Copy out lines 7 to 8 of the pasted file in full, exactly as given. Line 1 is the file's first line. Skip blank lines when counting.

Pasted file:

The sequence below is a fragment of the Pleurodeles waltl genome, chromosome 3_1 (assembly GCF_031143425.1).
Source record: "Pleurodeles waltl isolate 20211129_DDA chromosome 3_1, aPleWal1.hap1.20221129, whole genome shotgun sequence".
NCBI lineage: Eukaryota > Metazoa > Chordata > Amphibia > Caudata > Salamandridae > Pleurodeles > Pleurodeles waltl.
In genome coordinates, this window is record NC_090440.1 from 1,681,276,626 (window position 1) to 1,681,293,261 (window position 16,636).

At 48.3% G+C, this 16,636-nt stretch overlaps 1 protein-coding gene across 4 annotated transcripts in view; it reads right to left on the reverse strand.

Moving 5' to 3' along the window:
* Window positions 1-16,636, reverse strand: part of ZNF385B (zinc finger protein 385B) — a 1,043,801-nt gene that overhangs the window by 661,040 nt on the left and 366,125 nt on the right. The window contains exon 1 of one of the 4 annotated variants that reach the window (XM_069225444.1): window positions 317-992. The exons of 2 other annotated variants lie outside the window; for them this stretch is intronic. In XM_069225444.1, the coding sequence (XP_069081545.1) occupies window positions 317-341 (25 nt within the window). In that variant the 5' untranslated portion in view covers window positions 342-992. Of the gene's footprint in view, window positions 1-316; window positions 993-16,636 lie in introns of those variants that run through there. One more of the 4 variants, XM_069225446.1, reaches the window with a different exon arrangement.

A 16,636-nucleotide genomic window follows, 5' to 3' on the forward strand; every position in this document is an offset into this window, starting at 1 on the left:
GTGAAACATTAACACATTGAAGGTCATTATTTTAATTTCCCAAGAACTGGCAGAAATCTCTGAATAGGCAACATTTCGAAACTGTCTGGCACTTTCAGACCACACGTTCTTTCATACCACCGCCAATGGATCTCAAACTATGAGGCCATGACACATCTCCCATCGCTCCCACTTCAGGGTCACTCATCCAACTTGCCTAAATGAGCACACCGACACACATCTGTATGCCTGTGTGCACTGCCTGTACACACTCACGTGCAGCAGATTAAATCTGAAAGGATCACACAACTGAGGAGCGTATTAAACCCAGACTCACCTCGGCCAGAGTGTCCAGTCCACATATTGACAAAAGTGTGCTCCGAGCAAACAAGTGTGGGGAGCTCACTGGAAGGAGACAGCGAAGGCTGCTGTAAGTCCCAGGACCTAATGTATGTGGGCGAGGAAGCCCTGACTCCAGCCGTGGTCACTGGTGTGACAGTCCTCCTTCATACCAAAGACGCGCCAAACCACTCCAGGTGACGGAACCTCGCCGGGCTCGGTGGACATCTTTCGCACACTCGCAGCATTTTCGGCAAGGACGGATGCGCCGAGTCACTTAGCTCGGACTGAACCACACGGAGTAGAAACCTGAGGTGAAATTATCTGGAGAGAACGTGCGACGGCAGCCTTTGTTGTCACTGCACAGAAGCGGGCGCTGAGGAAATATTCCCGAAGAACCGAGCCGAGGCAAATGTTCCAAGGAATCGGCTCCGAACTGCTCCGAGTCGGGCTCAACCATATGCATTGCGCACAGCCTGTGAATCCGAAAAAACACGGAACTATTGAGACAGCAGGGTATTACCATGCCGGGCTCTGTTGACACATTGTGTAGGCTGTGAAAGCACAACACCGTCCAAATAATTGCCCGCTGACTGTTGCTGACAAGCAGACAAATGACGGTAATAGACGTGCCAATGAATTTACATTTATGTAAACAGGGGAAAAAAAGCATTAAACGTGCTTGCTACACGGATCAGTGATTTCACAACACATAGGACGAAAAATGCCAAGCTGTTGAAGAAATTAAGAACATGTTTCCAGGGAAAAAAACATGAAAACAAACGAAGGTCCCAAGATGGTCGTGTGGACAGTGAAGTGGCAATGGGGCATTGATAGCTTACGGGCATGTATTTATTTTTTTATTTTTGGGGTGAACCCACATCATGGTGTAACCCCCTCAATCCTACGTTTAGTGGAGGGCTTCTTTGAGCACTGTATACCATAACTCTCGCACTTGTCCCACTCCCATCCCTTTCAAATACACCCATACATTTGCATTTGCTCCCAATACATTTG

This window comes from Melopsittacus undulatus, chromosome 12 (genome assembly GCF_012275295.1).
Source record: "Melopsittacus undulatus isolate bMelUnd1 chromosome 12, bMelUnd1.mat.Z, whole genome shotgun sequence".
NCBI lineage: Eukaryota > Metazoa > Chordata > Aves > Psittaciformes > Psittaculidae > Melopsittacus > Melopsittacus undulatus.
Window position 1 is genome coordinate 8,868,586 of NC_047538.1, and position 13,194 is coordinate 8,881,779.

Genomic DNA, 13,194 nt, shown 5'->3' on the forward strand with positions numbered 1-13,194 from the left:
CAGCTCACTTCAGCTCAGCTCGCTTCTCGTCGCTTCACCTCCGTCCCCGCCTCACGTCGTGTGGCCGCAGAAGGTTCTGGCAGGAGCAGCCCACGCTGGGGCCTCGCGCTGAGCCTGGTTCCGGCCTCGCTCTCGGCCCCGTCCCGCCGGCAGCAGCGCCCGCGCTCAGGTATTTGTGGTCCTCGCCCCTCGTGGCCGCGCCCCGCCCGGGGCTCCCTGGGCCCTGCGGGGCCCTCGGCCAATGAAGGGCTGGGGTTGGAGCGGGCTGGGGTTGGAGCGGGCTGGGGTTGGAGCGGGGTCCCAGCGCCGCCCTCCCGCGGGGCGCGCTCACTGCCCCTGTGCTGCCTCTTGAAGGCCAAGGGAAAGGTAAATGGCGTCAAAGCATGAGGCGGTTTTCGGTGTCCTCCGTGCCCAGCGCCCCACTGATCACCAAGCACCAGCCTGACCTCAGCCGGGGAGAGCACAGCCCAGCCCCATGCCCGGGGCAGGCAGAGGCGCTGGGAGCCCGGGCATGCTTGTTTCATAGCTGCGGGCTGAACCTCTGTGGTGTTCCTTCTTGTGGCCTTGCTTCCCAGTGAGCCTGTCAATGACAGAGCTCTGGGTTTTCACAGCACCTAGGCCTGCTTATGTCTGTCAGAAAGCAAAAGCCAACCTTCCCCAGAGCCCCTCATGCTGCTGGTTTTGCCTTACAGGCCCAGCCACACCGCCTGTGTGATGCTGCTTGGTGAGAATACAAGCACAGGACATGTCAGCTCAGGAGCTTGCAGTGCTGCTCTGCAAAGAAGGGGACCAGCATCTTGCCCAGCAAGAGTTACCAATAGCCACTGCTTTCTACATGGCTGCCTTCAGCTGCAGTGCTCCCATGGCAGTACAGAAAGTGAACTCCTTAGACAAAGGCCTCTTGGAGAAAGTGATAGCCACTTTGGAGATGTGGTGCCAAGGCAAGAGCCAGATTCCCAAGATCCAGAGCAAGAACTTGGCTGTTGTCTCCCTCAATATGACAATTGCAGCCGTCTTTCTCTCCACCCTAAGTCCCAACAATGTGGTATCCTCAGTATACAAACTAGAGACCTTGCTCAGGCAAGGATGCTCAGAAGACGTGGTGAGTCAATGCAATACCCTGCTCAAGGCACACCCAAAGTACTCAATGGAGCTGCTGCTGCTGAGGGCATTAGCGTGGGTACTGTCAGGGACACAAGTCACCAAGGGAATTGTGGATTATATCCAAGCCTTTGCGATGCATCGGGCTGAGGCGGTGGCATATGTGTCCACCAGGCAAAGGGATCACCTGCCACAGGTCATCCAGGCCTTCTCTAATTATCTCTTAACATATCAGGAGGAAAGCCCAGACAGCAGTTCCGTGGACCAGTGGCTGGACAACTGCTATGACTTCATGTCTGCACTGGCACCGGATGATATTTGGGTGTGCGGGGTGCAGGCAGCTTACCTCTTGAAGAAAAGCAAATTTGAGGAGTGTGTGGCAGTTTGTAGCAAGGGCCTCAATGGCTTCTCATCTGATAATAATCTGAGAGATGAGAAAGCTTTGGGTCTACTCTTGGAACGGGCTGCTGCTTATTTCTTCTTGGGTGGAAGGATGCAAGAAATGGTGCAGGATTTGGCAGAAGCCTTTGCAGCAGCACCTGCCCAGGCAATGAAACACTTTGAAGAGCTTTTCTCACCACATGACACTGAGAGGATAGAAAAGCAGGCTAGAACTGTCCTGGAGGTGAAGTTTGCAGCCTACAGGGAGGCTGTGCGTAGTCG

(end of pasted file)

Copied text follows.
* Window positions 1-16,636, reverse strand: part of ZNF385B (zinc finger protein 385B) — a 1,043,801-nt gene that overhangs the window by 661,040 nt on the left and 366,125 nt on the right. The window contains exon 1 of one of the 4 annotated variants that reach the window (XM_069225444.1): window positions 317-992. The exons of 2 other annotated variants lie outside the window; for them this stretch is intronic. In XM_069225444.1, the coding sequence (XP_069081545.1) occupies window positions 317-341 (25 nt within the window). In that variant the 5' untranslated portion in view covers window positions 342-992. Of the gene's footprint in view, window positions 1-316; window positions 993-16,636 lie in introns of those variants that run through there. One more of the 4 variants, XM_069225446.1, reaches the window with a different exon arrangement.

A 16,636-nucleotide genomic window follows, 5' to 3' on the forward strand; every position in this document is an offset into this window, starting at 1 on the left: